The trees here are Nordic trees—pines and birch, less hardwood, no lush undergrowth. We drive north towards the Mackinac Bridge—the third longest suspension bridge in the world—and the azure blue waters of the Straits of Mackinac, towards the sandy shores of Lake Superior and silent horizons fading into sky. I tell my husband people are nicer in the Midwest and he snorts. His loyalty to New England and his home state of Vermont remains watertight. But it’s true, I say, people are different here, they call you “honey” or “doll” and seem to genuinely care for you.
In Mackinaw City we stop at the Cunningham Restaurant for pancakes and eggs. The lady who takes our order, a middle-aged woman with a heavy tan and frosty eyelids, calls me “dear,” and I look over at my husband who is fiddling with his phone. “Hey, did you hear that,” I whisper after she’s left. He looks up at me, what? “I need to take your picture,” he says. “You look so lovely.”
|photo by Lee Frelich|
There is something distinctly different about the way people here, specifically the northern part of the middle of the country, treat each other, as there is something specific and distinct to every region. But because I live in Vermont I naturally contrast Minnesota to the green mountain state. “Cold,” is the word I think of first when I recall New Englanders. Though, amusingly enough, Vermonters think of themselves as friendlier than New Yorkers or “flatlanders” (people who do not live in their state). Vermonters see themselves as living a slower life, but then maybe they’ve never been to the Midwest. If you want to live a slow life stop by Roscommon, I giggle to myself, or come to the Side Lake area where my family lives. Of course, I admit, I live in Burlington, Vermont’s largest metropolis, and not a small New England town. But even when I pass through the small towns of Vermont it isn’t like passing though the Northern Midwest where people will speak to you like they’ve known you forever.
I don’t necessarily want to go around chatting it up with everyone, even in the town where my siblings, cousins, and I went to school and I do know a good percentage of its 4500 residents from working at my grandfather’s and then my father’s pharmacy downtown, I mostly try to remain anonymous. Working behind the counter where I “run the till,” otherwise known as the cashier, I hope most customers will mistake me for one of my four blond sisters, though usually at least one of my sisters is also working with me and our father or our aunt. Why, I wonder do I prefer to listen to them and not tell them what it is I’m doing (the natural question to ask)? I like to hear what they’re doing, but I worry they won’t understand why someone would be tirelessly writing day after day, making a living working odd jobs at the age of 30 and frankly, I wonder this myself most of the time, so where would that conversation go—therapy session?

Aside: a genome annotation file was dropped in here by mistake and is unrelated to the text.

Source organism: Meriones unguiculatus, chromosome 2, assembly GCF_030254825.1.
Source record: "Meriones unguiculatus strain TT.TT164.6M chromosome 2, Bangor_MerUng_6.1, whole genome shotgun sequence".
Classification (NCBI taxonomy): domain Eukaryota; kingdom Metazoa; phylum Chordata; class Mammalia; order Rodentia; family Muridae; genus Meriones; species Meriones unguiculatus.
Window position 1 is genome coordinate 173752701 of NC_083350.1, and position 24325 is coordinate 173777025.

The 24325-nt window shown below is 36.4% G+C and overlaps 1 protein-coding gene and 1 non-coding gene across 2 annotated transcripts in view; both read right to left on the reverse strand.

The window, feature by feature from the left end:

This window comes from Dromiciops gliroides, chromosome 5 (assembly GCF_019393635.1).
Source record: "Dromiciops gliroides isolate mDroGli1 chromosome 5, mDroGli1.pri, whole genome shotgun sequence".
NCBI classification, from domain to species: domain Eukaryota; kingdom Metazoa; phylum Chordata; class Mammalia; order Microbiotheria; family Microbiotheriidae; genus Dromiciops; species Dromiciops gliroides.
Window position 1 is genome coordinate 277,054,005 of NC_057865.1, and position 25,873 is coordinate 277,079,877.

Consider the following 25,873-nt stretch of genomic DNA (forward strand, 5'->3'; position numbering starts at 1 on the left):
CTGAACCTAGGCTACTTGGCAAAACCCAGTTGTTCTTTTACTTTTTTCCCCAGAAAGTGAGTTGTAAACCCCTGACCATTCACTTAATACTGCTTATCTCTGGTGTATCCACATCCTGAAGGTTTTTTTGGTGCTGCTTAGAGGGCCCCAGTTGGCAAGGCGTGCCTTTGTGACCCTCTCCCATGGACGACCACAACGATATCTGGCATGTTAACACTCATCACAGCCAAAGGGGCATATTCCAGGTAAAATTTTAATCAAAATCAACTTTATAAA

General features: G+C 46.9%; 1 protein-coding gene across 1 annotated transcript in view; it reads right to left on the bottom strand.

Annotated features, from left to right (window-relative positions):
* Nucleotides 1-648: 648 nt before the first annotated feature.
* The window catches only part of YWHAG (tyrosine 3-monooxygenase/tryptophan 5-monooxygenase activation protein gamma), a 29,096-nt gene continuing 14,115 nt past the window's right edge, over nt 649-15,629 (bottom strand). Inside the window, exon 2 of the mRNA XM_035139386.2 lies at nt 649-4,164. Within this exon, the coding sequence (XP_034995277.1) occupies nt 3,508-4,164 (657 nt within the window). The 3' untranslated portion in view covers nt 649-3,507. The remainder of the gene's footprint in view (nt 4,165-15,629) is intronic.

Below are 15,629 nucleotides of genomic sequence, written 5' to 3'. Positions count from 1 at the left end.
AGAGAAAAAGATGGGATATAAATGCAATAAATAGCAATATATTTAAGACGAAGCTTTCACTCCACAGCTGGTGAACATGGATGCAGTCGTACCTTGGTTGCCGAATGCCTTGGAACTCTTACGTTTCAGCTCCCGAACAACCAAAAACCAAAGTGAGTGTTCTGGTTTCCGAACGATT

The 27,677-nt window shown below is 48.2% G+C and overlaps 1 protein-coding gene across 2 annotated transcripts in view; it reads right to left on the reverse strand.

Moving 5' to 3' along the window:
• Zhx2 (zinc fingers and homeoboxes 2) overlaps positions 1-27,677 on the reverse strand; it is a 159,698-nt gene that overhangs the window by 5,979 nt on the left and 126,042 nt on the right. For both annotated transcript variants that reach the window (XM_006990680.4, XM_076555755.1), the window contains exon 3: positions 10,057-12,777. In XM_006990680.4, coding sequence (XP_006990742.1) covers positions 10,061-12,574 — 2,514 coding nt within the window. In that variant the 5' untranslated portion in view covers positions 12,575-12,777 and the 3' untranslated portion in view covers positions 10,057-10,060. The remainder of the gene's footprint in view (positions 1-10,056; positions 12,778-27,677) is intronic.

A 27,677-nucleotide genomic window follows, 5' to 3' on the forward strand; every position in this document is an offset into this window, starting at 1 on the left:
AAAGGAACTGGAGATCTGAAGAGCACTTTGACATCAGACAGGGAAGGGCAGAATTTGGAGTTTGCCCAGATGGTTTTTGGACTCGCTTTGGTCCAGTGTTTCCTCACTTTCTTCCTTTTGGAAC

Back on the road through the UP, my husband wakes me from a nap to go swimming in Lake Superior. I’m leery of the water’s cold temperature but the sand is golden and plentiful and the lake is a spectacular Blue Grotto that rolls right into the spotless cerulean horizon. I lie in the sand while my husband wades in and dives under, waiting to hear the verdict on the water’s temperature. When he gives me the OK, I go down and step in the water—it’s chilly but tolerable. The waves lap against my shins as I wade in. At waist deep I plunge under; the cool water feels cleansing and I sense summer is only just beginning for me now, at the end of July.
We’ll make it to my parents’ by nine that night; our final road a small meandering driveway through the woods. We’ll sit glossy eyed on the sofa trying to unravel from the two days of driving. It will take me nearly a week to adjust and to return to my work, which looms in the back of my mind like an angry child longing for attention. The guilt becomes unbearable and so here I sit, again, writing it away. What a strange compulsion this has become. It happened in Roscommon, I think, the trees and the people changed. The longing for home, a place they say we only understand after we’ve left, grew up out of the craggy land, the pointed pines and cone shaped spruce, the bogs along the highway and the chilly sapphire waters of lake after lake after lake.